Use the file lc4_pipeline.v as the start of your pipelined design. Of course, you will likely want to retain the modules (such as the register file, ALU, and branch unit) as well as create additional modules (say, a branch predictor module). As before, labfiles.tar.gz contains this file, Verilog code for the memory and all of the devices (except for the timer), user constraints, test fixtures, and various trace and hex files. The CLK, RST, GWE and instruction and data memory interfaces are the same as before.


To verify your pipeline is working correctly, requires both "functionality" testing (does it calculate the right answer?) and "performance" testing (does your pipeline stall too much?).

Functional Testing

You can use the same test harness and testing traces as in the previous lab, but with two twists.

First, the pipeline spreads the execution of an instruction over many stages, but the test fixture expects all the test_ signals to correspond to a single instruction. To handle this issue, you'll need to carry the relevant signals all the way into the "writeback" pipeline stage and assign them to the proper test_ signals.

Second, the pipelined processor doesn't complete an instruction each cycle (due to stalls and pipeline flushes). However, the test fixture we've given you already includes a test_stall signal. If this signal is zero (indicating no stall), the test fixture will check the various test_ signals versus the next line in the .trace file. When the test_stall signal is non-zero (indicating a stall), it ignores the cycle.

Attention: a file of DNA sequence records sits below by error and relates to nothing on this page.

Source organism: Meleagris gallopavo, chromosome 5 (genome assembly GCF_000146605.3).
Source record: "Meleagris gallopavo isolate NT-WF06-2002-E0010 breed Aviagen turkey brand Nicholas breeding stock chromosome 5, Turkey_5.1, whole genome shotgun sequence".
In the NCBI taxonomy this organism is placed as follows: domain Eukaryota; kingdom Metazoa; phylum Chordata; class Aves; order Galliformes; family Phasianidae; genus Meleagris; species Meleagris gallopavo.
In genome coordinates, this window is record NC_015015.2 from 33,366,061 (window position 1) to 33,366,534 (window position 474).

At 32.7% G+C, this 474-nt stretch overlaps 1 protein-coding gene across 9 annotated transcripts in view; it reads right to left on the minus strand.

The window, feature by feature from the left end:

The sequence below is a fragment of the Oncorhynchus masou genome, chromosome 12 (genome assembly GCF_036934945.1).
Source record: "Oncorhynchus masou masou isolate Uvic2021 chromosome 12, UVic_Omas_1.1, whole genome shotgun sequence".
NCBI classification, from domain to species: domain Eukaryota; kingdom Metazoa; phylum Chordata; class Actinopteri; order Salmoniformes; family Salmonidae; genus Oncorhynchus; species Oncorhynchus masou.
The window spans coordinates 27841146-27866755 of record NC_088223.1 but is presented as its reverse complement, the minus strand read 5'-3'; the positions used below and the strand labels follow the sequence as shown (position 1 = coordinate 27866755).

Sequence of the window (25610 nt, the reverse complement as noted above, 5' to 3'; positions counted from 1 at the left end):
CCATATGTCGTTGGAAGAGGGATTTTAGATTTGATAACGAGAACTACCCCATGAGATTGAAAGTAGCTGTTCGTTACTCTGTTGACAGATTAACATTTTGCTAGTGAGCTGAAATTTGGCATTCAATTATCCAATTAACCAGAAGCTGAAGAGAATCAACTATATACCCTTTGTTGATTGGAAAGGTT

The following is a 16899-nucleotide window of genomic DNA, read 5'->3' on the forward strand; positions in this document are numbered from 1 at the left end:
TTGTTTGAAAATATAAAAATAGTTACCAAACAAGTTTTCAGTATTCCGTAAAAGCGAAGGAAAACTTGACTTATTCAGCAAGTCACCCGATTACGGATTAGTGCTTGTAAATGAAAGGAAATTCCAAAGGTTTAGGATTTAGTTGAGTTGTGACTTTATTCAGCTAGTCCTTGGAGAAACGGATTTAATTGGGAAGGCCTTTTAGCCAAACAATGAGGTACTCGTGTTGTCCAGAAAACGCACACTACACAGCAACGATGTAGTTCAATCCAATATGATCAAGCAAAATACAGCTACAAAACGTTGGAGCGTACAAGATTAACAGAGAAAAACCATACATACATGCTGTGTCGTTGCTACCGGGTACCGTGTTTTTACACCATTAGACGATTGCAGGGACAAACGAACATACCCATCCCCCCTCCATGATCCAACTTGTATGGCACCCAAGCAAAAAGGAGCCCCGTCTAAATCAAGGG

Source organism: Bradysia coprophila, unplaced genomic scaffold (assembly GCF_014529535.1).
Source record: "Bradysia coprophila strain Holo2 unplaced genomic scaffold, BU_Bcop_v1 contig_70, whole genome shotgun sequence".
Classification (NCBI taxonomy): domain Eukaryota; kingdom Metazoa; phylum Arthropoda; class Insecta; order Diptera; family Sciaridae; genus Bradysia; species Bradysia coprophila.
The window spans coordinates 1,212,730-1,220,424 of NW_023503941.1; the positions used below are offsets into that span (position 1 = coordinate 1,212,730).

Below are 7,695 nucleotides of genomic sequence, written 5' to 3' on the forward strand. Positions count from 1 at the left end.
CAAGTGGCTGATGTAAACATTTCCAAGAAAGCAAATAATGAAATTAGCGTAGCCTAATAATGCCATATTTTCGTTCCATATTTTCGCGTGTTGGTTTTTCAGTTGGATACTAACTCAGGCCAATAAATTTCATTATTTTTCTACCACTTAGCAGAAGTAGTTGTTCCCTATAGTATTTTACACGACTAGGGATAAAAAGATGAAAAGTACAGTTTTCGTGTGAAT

Performance Testing

Part of having a "correct" pipeline is not stalling too much (and thus not capturing all the performance benefits of the pipeline). To measure and understand your pipeline's performance, the test_stall signal is actually a two-bit value to indicate the source of the stall as follows:

  • test_stall == 0: no stall
  • test_stall == 1: flushed due to branch mis-prediction
  • test_stall == 2: stalled due to load-use penalty
  • test_stall == 3: stalled due to MOD or DIV